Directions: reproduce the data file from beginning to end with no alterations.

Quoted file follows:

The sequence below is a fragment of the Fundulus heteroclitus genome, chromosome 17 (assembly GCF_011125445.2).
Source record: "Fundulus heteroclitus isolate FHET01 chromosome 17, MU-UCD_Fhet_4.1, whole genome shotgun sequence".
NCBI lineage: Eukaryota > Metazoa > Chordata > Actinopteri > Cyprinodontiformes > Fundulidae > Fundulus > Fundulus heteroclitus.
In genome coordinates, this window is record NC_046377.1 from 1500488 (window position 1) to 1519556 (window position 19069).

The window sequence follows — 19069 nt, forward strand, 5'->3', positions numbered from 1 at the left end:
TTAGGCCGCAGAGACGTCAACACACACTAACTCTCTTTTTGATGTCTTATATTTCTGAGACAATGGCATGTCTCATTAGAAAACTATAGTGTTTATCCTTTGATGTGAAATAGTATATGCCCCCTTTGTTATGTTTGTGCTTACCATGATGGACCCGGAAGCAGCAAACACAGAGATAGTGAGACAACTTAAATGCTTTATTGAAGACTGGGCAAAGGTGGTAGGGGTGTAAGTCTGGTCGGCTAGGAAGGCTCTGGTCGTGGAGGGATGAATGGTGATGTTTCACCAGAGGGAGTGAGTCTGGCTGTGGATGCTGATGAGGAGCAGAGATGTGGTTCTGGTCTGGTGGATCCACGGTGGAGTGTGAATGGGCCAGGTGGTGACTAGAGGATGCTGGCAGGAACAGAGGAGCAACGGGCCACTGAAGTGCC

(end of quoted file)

The sequence below is a fragment of the Fundulus heteroclitus genome, chromosome 17 (assembly GCF_011125445.2).
Source record: "Fundulus heteroclitus isolate FHET01 chromosome 17, MU-UCD_Fhet_4.1, whole genome shotgun sequence".
NCBI lineage: Eukaryota > Metazoa > Chordata > Actinopteri > Cyprinodontiformes > Fundulidae > Fundulus > Fundulus heteroclitus.
In genome coordinates, this window is record NC_046377.1 from 1500488 (window position 1) to 1519556 (window position 19069).

The window sequence follows — 19069 nt, forward strand, 5'->3', positions numbered from 1 at the left end:
TTAGGCCGCAGAGACGTCAACACACACTAACTCTCTTTTTGATGTCTTATATTTCTGAGACAATGGCATGTCTCATTAGAAAACTATAGTGTTTATCCTTTGATGTGAAATAGTATATGCCCCCTTTGTTATGTTTGTGCTTACCATGATGGACCCGGAAGCAGCAAACACAGAGATAGTGAGACAACTTAAATGCTTTATTGAAGACTGGGCAAAGGTGGTAGGGGTGTAAGTCTGGTCGGCTAGGAAGGCTCTGGTCGTGGAGGGATGAATGGTGATGTTTCACCAGAGGGAGTGAGTCTGGCTGTGGATGCTGATGAGGAGCAGAGATGTGGTTCTGGTCTGGTGGATCCACGGTGGAGTGTGAATGGGCCAGGTGGTGACTAGAGGATGCTGGCAGGAACAGAGGAGCAACGGGCCACTGAAGTGCC